Kashmir dispute root cause of instability in South Asia

UNITED NATIONS: Pakistani ambassador to UN Maleeha Lodhi on Wednesday highlighted the lingering Kashmir issue in the U.N. General Assembly, while underscoring the urgency of its settlement for peace and stability in South Asia.

While Abhishek Singh, a First Secretary at the Indian Mission to the UN, harped on the same old tune that Kashmir was an integral part of India.

Responding to the Indian statement, Siama Sayed, a counselor at the Pakistan Mission to the UN, rejected New Delhi’s arguments, saying the issue of Jammu and Kashmir has to be resolved in accordance with UN Security Council resolutions.

About dialogue between the two countries, she said, “I want to remind that it was not Pakistan which stalled the dialogue process. It was India which cancelled the Foreign Secretary level talks with Pakistan scheduled for last year.”

With regard to terrorism, Ms. Sayed said Pakistan itself was the “biggest victim of terrorism planted on its soil, some of it emanating from our immediate neighbourhood.” Terrorism, she said, was a common threat that called for working together to eliminate it.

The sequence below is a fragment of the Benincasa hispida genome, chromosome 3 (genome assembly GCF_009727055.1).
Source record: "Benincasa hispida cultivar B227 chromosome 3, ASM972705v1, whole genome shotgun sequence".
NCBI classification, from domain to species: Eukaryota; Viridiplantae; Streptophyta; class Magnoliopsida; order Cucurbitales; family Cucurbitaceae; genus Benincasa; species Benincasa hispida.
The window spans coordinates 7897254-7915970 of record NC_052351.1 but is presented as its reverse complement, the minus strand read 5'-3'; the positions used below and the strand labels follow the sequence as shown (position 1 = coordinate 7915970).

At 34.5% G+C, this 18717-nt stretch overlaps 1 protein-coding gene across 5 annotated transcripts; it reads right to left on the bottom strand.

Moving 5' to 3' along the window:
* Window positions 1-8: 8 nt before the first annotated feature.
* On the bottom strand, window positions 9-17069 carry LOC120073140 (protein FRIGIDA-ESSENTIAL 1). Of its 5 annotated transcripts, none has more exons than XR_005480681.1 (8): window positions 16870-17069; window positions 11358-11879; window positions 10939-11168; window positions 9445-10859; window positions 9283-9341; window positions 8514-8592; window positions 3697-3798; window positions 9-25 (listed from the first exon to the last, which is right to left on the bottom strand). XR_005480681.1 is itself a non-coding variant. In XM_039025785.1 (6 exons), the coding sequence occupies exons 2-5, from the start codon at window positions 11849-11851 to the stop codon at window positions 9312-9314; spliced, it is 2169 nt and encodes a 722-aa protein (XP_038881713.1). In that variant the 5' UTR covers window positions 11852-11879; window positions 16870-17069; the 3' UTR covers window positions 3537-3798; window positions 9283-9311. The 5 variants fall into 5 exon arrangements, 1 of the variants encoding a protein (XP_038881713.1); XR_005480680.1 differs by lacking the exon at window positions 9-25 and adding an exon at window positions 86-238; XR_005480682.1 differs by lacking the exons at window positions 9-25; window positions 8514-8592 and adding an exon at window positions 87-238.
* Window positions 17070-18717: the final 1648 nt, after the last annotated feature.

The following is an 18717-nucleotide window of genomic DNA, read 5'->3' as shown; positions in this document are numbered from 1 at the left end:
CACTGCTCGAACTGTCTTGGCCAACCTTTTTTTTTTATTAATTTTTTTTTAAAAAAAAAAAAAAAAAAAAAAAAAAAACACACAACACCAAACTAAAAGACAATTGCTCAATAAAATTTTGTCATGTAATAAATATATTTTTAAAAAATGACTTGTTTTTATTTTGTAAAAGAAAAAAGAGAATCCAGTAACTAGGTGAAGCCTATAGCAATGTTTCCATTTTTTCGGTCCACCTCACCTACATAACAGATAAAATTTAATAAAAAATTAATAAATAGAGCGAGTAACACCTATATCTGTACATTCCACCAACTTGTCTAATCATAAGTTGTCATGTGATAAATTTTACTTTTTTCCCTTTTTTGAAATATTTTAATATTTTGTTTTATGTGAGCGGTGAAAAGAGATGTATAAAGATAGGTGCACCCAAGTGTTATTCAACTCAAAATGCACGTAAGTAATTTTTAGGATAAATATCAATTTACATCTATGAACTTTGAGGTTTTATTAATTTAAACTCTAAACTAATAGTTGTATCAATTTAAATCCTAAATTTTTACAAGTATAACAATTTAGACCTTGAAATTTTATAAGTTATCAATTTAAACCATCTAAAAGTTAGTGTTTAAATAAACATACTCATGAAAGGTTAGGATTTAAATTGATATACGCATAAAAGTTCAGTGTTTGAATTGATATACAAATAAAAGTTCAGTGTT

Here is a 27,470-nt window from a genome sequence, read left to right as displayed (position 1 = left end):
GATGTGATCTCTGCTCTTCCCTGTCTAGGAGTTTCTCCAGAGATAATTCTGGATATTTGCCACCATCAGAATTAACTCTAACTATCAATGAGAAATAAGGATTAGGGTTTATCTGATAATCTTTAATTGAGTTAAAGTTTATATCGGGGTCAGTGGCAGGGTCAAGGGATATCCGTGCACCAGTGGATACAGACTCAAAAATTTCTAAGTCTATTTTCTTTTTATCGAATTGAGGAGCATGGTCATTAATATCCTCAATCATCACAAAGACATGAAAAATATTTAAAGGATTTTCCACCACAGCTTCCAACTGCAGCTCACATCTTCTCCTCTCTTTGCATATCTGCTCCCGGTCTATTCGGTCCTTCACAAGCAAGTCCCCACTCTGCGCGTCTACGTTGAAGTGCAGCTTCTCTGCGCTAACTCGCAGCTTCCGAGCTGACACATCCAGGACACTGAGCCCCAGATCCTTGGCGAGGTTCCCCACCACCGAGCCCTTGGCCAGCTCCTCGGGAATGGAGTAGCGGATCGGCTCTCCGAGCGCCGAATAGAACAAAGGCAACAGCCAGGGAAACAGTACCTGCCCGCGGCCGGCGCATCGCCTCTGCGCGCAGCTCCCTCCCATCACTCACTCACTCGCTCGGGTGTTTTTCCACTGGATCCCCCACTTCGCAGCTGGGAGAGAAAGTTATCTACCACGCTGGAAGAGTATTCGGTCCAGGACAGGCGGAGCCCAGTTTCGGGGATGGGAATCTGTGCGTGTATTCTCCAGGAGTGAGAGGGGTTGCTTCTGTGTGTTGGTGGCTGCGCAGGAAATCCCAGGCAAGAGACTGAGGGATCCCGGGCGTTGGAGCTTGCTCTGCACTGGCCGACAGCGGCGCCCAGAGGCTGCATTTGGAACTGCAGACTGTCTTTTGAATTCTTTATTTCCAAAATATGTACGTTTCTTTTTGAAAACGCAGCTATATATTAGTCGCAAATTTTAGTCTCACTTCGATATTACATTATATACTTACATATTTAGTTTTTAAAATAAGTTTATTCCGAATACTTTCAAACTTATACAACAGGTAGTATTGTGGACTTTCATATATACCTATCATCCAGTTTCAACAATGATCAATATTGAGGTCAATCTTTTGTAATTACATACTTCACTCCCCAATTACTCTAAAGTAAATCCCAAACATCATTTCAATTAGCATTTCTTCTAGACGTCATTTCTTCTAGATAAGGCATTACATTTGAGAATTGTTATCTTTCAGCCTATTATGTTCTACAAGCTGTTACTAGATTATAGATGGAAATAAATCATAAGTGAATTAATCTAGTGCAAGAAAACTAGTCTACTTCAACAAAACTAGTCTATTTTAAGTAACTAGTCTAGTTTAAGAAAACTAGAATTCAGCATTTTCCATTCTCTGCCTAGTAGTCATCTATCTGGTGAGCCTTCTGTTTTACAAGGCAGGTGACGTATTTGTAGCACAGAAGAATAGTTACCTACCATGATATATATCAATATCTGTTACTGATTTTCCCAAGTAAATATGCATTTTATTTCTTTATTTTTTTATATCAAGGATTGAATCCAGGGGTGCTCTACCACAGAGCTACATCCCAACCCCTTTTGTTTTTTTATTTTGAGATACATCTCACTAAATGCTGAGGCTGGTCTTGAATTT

“India’s insistence on limiting the talks to a one point agenda proved that it is neither interested nor serious in engaging in a genuine dialogue,” the Pakistani delegate said. “Using the theme of terrorism, India has not only stalled the bilateral dialogue but also vitiated the overall atmosphere between the two countries.”

Pakistan’s commitment and its role and sacrifice in the fight against terrorism, including the success of our ongoing counter-terrorism operations had been praised by the entire international community, Ms. Sayed said.

“India has also failed to bring to justice the perpetrators of terrorism against innocent civilians in the Samjhota Express bombing,” she said, adding that this raises doubts about New Delhi’s willingness to convict its nationals involved in terror incidents against Muslims.



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